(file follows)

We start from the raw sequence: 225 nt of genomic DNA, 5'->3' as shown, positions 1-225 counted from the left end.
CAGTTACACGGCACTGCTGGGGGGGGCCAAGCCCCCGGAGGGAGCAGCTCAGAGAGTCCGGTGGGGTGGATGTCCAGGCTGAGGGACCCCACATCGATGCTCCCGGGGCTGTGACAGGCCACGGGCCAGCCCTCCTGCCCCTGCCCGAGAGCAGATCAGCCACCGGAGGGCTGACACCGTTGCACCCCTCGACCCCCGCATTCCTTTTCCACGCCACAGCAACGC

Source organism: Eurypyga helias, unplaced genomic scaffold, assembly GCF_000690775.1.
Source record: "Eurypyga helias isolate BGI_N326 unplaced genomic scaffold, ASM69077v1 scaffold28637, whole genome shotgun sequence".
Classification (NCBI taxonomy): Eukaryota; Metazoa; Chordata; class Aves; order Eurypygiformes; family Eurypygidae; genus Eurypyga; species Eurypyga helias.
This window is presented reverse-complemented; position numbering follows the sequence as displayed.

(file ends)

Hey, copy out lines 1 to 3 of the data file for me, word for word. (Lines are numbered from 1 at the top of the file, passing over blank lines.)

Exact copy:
We start from the raw sequence: 225 nt of genomic DNA, 5'->3' as shown, positions 1-225 counted from the left end.
CAGTTACACGGCACTGCTGGGGGGGGCCAAGCCCCCGGAGGGAGCAGCTCAGAGAGTCCGGTGGGGTGGATGTCCAGGCTGAGGGACCCCACATCGATGCTCCCGGGGCTGTGACAGGCCACGGGCCAGCCCTCCTGCCCCTGCCCGAGAGCAGATCAGCCACCGGAGGGCTGACACCGTTGCACCCCTCGACCCCCGCATTCCTTTTCCACGCCACAGCAACGC

Source organism: Eurypyga helias, unplaced genomic scaffold, assembly GCF_000690775.1.